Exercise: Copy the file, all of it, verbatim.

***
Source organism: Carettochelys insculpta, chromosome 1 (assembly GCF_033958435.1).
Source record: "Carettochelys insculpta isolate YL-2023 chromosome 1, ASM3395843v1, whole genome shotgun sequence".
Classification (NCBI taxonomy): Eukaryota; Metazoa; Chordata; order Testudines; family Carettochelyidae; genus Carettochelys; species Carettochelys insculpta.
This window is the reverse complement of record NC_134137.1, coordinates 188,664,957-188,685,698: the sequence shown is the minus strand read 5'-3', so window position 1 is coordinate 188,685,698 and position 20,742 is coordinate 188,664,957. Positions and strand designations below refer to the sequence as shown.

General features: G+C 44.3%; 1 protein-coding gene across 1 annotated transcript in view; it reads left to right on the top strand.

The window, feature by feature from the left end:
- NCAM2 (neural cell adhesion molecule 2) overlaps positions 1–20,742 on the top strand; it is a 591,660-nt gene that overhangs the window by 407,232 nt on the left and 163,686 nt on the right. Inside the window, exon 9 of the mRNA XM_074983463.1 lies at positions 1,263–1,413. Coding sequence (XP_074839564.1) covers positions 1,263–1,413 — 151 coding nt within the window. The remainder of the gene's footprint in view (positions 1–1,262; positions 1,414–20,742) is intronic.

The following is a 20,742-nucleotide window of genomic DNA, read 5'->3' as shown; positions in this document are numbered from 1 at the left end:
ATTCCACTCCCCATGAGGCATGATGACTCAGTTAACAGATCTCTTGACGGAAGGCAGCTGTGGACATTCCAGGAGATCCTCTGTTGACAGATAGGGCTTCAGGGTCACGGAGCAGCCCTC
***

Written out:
Source organism: Carettochelys insculpta, chromosome 1 (assembly GCF_033958435.1).
Source record: "Carettochelys insculpta isolate YL-2023 chromosome 1, ASM3395843v1, whole genome shotgun sequence".
Classification (NCBI taxonomy): Eukaryota; Metazoa; Chordata; order Testudines; family Carettochelyidae; genus Carettochelys; species Carettochelys insculpta.
This window is the reverse complement of record NC_134137.1, coordinates 188,664,957-188,685,698: the sequence shown is the minus strand read 5'-3', so window position 1 is coordinate 188,685,698 and position 20,742 is coordinate 188,664,957. Positions and strand designations below refer to the sequence as shown.

General features: G+C 44.3%; 1 protein-coding gene across 1 annotated transcript in view; it reads left to right on the top strand.

The window, feature by feature from the left end:
- NCAM2 (neural cell adhesion molecule 2) overlaps positions 1–20,742 on the top strand; it is a 591,660-nt gene that overhangs the window by 407,232 nt on the left and 163,686 nt on the right. Inside the window, exon 9 of the mRNA XM_074983463.1 lies at positions 1,263–1,413. Coding sequence (XP_074839564.1) covers positions 1,263–1,413 — 151 coding nt within the window. The remainder of the gene's footprint in view (positions 1–1,262; positions 1,414–20,742) is intronic.

The following is a 20,742-nucleotide window of genomic DNA, read 5'->3' as shown; positions in this document are numbered from 1 at the left end:
ATTCCACTCCCCATGAGGCATGATGACTCAGTTAACAGATCTCTTGACGGAAGGCAGCTGTGGACATTCCAGGAGATCCTCTGTTGACAGATAGGGCTTCAGGGTCACGGAGCAGCCCTC